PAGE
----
Over 83% of Food Distributed by Mid-South Food Bank is High Nutritious Value
If you only had $1.40 to spend on a meal, would you buy 1 head of lettuce or 3 boxes of macaroni and cheese? For thousands of our Mid-South neighbors, that’s a daily and weekly choice. The average monthly SNAP (Supplemental Nutrition Assistance Program, often called food stamps) benefit per person in Tennessee is $132.20, which works out to roughly $4.41 per person per day, or $1.48 per meal. For a household, the monthly average is $271.50. To feed a family on such a limited budget, fresh produce and other healthy food often don't fit in.
Mid-South Food Bank is working to expand access to fresh produce and other healthy foods to the nearly half a million Mid-Southerners in need. We work to distribute nutritious food. That includes efforts to provide the healthiest options possible, from lean protein to low-sodium canned foods and products without extra sugar and corn syrup. And as much fresh produce possible.
Lots of fresh produce is distributed through the Mobile Pantry Program. The Food Bank brings truckloads of food to be distributed directly to households. A Mobile Pantry distributes as much as 50,000 pounds of food at each visit. The Kids Café program also benefits from available fresh produce. Kids Cafes around the area serve kids nutritious hot meals in a safe environment and volunteers teach important lessons about nutrition. Produce also makes its way to shelves of the shopping area that supply agencies like soup kitchens.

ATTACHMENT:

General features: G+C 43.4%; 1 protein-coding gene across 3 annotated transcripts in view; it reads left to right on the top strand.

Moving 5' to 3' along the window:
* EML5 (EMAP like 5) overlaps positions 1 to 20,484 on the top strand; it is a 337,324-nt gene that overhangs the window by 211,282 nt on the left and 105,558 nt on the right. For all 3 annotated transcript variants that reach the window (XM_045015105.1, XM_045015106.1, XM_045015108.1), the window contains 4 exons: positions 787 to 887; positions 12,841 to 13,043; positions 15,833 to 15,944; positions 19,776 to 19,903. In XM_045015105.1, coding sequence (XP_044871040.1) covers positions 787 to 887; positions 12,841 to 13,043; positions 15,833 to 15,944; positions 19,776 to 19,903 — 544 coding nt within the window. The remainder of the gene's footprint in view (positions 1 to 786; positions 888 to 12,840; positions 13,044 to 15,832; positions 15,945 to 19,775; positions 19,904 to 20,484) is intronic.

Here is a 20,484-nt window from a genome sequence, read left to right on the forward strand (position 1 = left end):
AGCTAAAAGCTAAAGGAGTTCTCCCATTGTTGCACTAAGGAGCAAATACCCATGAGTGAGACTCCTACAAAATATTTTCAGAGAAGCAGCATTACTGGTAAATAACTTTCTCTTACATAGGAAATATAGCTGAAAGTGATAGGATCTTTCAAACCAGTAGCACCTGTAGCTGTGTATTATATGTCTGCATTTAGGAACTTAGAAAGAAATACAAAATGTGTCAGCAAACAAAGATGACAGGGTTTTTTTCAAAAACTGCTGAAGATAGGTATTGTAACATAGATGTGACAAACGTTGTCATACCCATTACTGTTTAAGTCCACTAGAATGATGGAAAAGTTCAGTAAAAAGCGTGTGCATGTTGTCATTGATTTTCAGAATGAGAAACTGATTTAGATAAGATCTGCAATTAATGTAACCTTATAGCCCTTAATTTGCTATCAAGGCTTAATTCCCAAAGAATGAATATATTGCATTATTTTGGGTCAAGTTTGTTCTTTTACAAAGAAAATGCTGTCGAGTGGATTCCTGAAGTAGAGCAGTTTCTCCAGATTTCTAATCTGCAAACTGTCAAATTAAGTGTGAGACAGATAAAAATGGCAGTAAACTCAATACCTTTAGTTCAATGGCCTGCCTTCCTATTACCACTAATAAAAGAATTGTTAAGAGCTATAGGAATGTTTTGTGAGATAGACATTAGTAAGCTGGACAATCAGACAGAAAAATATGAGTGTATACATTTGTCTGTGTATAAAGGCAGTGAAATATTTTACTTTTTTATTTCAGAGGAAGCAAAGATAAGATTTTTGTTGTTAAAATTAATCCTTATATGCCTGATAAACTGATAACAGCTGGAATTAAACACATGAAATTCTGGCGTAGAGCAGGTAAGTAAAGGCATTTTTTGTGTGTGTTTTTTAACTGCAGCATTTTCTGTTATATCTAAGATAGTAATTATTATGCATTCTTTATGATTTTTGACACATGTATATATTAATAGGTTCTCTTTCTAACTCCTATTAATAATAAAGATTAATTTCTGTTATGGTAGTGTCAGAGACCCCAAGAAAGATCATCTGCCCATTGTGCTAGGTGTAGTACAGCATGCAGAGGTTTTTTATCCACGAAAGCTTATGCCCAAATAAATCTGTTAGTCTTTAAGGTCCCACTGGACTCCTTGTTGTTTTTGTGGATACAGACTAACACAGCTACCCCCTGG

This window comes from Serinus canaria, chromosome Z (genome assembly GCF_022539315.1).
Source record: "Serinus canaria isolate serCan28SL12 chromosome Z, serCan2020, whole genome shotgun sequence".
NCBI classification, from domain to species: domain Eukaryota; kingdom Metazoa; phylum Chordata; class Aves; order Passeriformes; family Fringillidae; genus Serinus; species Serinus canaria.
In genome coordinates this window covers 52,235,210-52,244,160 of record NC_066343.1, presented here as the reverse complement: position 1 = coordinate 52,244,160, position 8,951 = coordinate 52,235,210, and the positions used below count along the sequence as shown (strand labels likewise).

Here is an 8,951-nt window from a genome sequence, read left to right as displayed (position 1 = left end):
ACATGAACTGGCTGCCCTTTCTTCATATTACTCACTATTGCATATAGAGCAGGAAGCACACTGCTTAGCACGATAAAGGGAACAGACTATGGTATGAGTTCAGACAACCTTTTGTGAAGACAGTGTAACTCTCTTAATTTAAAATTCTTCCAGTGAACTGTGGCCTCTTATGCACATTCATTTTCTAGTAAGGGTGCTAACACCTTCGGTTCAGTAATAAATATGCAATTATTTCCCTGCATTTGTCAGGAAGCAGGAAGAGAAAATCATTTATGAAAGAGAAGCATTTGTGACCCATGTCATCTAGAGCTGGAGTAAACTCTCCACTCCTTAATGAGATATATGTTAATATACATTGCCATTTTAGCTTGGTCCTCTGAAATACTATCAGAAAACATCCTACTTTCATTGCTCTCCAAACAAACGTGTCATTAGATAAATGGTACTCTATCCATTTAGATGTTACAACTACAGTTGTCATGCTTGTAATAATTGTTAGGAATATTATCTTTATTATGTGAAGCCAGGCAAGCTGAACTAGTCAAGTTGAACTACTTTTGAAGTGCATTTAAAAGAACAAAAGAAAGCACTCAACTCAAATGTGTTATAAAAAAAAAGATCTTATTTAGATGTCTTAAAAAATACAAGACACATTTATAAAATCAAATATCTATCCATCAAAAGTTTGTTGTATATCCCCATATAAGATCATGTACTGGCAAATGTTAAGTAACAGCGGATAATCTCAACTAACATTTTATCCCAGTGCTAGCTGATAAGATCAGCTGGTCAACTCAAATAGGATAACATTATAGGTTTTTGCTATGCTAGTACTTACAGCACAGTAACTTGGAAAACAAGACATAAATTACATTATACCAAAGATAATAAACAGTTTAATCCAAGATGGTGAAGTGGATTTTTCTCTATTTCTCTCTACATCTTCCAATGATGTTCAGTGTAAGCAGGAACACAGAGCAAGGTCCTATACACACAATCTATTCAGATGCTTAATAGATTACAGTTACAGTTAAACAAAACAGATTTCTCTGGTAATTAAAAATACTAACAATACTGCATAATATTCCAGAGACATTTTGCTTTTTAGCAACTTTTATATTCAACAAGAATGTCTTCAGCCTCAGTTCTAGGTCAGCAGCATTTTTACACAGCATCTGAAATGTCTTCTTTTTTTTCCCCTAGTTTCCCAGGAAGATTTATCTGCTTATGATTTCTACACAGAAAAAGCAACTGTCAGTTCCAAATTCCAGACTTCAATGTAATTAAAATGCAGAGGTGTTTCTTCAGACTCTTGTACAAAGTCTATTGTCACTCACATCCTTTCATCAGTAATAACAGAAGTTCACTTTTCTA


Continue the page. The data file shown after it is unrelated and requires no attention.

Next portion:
Hunger is a health issue.
Obesity is a marker for poor nutrition. It is not simply that people eat too much, but that the food they have access to is not nutritionally complete. If a head of lettuce costs $1 and a box of instant noodles cost 39 cents, that is often the choice that has to be made. Poor nutrition can also lead to increased rates of diabetes and other diseases. Kids who aren’t eating well have trouble concentrating and behaving in school, and that affects their overall achievement. For seniors, the choice is sometimes medicine, transportation to a doctor, or healthy food. And poor nutrition has an affect on the elderly too, making it more difficult to recover from illness or injury or to fight conditions like osteoporosis or heart disease. Incorporating more fresh fruits and vegetables is not just about staving off hunger, it’s about building stronger bodies.
In the Mid-South, nearly 21% of the population struggles with hunger and food insecurity. Food insecurity means that you don’t know where your next meal is coming from. It might be the last days of your pay period and there is no money left or the last week before your next benefit check. It might mean you live in an area where transportation costs are high and there is no ready access to grocery stores - a food desert. People in need make use of food pantries, soup kitchens and other agencies supported by Mid-South Food Bank to fill the gap. We serves 31 counties in Tennessee, Arkansas and Mississippi through 230 partner agencies with 296 charitable feeding program. Our service area includes some of the highest rates of food insecurity, so it is monumental task.